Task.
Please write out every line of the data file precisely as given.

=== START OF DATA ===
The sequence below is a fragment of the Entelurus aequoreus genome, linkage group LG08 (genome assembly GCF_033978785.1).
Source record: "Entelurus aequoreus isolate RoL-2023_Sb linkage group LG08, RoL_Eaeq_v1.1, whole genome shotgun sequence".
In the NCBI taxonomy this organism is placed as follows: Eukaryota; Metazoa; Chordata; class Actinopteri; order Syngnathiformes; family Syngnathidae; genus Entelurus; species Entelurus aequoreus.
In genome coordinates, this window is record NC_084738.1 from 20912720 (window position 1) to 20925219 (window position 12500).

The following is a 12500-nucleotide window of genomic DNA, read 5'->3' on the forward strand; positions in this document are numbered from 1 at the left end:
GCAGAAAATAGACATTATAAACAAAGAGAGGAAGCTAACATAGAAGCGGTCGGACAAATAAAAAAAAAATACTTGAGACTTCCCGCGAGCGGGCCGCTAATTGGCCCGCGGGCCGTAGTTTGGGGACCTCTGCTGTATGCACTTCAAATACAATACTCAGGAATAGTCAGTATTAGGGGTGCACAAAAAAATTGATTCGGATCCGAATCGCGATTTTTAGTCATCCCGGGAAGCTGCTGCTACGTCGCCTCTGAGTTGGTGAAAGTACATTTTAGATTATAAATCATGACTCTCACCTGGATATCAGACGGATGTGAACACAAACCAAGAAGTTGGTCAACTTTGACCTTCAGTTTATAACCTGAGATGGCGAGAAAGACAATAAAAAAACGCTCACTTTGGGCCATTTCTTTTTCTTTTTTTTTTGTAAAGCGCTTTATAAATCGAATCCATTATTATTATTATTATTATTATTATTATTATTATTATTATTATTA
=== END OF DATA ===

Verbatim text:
The sequence below is a fragment of the Entelurus aequoreus genome, linkage group LG08 (genome assembly GCF_033978785.1).
Source record: "Entelurus aequoreus isolate RoL-2023_Sb linkage group LG08, RoL_Eaeq_v1.1, whole genome shotgun sequence".
In the NCBI taxonomy this organism is placed as follows: Eukaryota; Metazoa; Chordata; class Actinopteri; order Syngnathiformes; family Syngnathidae; genus Entelurus; species Entelurus aequoreus.
In genome coordinates, this window is record NC_084738.1 from 20912720 (window position 1) to 20925219 (window position 12500).

The following is a 12500-nucleotide window of genomic DNA, read 5'->3' on the forward strand; positions in this document are numbered from 1 at the left end:
GCAGAAAATAGACATTATAAACAAAGAGAGGAAGCTAACATAGAAGCGGTCGGACAAATAAAAAAAAAATACTTGAGACTTCCCGCGAGCGGGCCGCTAATTGGCCCGCGGGCCGTAGTTTGGGGACCTCTGCTGTATGCACTTCAAATACAATACTCAGGAATAGTCAGTATTAGGGGTGCACAAAAAAATTGATTCGGATCCGAATCGCGATTTTTAGTCATCCCGGGAAGCTGCTGCTACGTCGCCTCTGAGTTGGTGAAAGTACATTTTAGATTATAAATCATGACTCTCACCTGGATATCAGACGGATGTGAACACAAACCAAGAAGTTGGTCAACTTTGACCTTCAGTTTATAACCTGAGATGGCGAGAAAGACAATAAAAAAACGCTCACTTTGGGCCATTTCTTTTTCTTTTTTTTTTGTAAAGCGCTTTATAAATCGAATCCATTATTATTATTATTATTATTATTATTATTATTATTATTATTATTA